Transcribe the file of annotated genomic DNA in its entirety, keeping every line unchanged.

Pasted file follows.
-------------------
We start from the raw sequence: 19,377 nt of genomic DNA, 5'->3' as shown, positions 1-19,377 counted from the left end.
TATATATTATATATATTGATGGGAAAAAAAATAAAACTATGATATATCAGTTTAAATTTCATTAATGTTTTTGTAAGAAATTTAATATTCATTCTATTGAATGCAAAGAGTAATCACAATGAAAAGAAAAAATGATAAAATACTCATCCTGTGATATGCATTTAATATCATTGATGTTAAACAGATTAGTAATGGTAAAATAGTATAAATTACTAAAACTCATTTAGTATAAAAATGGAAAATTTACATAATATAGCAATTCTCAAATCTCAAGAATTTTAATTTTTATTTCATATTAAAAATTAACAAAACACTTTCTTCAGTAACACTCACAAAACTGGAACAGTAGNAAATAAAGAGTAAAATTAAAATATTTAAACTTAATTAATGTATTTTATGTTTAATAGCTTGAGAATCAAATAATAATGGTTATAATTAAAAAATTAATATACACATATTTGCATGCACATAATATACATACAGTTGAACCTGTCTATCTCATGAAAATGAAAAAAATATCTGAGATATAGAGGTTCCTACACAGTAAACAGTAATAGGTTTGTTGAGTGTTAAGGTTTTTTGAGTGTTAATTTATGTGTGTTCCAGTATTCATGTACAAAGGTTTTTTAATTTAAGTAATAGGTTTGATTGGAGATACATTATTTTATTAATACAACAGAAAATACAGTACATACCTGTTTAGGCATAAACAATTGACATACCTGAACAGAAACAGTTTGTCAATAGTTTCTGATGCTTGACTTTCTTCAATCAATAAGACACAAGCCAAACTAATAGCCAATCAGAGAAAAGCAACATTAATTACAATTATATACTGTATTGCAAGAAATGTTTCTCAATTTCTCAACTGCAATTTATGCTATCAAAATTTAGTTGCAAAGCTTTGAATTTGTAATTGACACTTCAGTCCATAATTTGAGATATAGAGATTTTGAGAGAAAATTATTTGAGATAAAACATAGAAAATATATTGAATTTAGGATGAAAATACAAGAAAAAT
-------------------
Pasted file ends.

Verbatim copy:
We start from the raw sequence: 19,377 nt of genomic DNA, 5'->3' as shown, positions 1-19,377 counted from the left end.
TATATATTATATATATTGATGGGAAAAAAAATAAAACTATGATATATCAGTTTAAATTTCATTAATGTTTTTGTAAGAAATTTAATATTCATTCTATTGAATGCAAAGAGTAATCACAATGAAAAGAAAAAATGATAAAATACTCATCCTGTGATATGCATTTAATATCATTGATGTTAAACAGATTAGTAATGGTAAAATAGTATAAATTACTAAAACTCATTTAGTATAAAAATGGAAAATTTACATAATATAGCAATTCTCAAATCTCAAGAATTTTAATTTTTATTTCATATTAAAAATTAACAAAACACTTTCTTCAGTAACACTCACAAAACTGGAACAGTAGNAAATAAAGAGTAAAATTAAAATATTTAAACTTAATTAATGTATTTTATGTTTAATAGCTTGAGAATCAAATAATAATGGTTATAATTAAAAAATTAATATACACATATTTGCATGCACATAATATACATACAGTTGAACCTGTCTATCTCATGAAAATGAAAAAAATATCTGAGATATAGAGGTTCCTACACAGTAAACAGTAATAGGTTTGTTGAGTGTTAAGGTTTTTTGAGTGTTAATTTATGTGTGTTCCAGTATTCATGTACAAAGGTTTTTTAATTTAAGTAATAGGTTTGATTGGAGATACATTATTTTATTAATACAACAGAAAATACAGTACATACCTGTTTAGGCATAAACAATTGACATACCTGAACAGAAACAGTTTGTCAATAGTTTCTGATGCTTGACTTTCTTCAATCAATAAGACACAAGCCAAACTAATAGCCAATCAGAGAAAAGCAACATTAATTACAATTATATACTGTATTGCAAGAAATGTTTCTCAATTTCTCAACTGCAATTTATGCTATCAAAATTTAGTTGCAAAGCTTTGAATTTGTAATTGACACTTCAGTCCATAATTTGAGATATAGAGATTTTGAGAGAAAATTATTTGAGATAAAACATAGAAAATATATTGAATTTAGGATGAAAATACAAGAAAAAT